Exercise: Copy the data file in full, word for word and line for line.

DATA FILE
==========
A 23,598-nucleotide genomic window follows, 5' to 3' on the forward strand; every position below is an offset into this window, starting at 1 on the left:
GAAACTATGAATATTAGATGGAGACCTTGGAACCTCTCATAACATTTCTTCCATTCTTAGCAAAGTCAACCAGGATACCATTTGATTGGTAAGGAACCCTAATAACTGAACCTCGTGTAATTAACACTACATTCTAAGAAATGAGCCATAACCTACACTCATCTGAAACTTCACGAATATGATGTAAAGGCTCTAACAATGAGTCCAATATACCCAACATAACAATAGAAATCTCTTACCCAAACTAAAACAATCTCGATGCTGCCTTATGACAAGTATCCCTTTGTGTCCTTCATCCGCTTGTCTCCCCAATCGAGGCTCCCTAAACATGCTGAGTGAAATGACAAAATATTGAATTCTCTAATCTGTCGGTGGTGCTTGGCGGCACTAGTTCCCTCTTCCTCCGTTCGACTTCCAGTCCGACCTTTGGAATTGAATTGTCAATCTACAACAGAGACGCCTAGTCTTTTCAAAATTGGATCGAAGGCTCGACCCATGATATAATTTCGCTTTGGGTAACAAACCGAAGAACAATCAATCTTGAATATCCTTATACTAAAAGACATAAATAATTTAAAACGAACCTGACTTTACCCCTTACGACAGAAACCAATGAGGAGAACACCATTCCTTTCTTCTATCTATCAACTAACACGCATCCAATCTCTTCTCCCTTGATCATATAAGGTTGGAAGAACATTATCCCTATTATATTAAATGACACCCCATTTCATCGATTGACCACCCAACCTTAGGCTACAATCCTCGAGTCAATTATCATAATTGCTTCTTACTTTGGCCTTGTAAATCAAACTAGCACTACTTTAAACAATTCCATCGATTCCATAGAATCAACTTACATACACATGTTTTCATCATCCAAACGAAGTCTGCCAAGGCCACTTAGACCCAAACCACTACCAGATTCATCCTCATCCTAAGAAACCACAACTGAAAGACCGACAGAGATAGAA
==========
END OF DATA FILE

A 23,598-nucleotide genomic window follows, 5' to 3' on the forward strand; every position below is an offset into this window, starting at 1 on the left:
GAAACTATGAATATTAGATGGAGACCTTGGAACCTCTCATAACATTTCTTCCATTCTTAGCAAAGTCAACCAGGATACCATTTGATTGGTAAGGAACCCTAATAACTGAACCTCGTGTAATTAACACTACATTCTAAGAAATGAGCCATAACCTACACTCATCTGAAACTTCACGAATATGATGTAAAGGCTCTAACAATGAGTCCAATATACCCAACATAACAATAGAAATCTCTTACCCAAACTAAAACAATCTCGATGCTGCCTTATGACAAGTATCCCTTTGTGTCCTTCATCCGCTTGTCTCCCCAATCGAGGCTCCCTAAACATGCTGAGTGAAATGACAAAATATTGAATTCTCTAATCTGTCGGTGGTGCTTGGCGGCACTAGTTCCCTCTTCCTCCGTTCGACTTCCAGTCCGACCTTTGGAATTGAATTGTCAATCTACAACAGAGACGCCTAGTCTTTTCAAAATTGGATCGAAGGCTCGACCCATGATATAATTTCGCTTTGGGTAACAAACCGAAGAACAATCAATCTTGAATATCCTTATACTAAAAGACATAAATAATTTAAAACGAACCTGACTTTACCCCTTACGACAGAAACCAATGAGGAGAACACCATTCCTTTCTTCTATCTATCAACTAACACGCATCCAATCTCTTCTCCCTTGATCATATAAGGTTGGAAGAACATTATCCCTATTATATTAAATGACACCCCATTTCATCGATTGACCACCCAACCTTAGGCTACAATCCTCGAGTCAATTATCATAATTGCTTCTTACTTTGGCCTTGTAAATCAAACTAGCACTACTTTAAACAATTCCATCGATTCCATAGAATCAACTTACATACACATGTTTTCATCATCCAAACGAAGTCTGCCAAGGCCACTTAGACCCAAACCACTACCAGATTCATCCTCATCCTAAGAAACCACAACTGAAAGACCGACAGAGATAGAA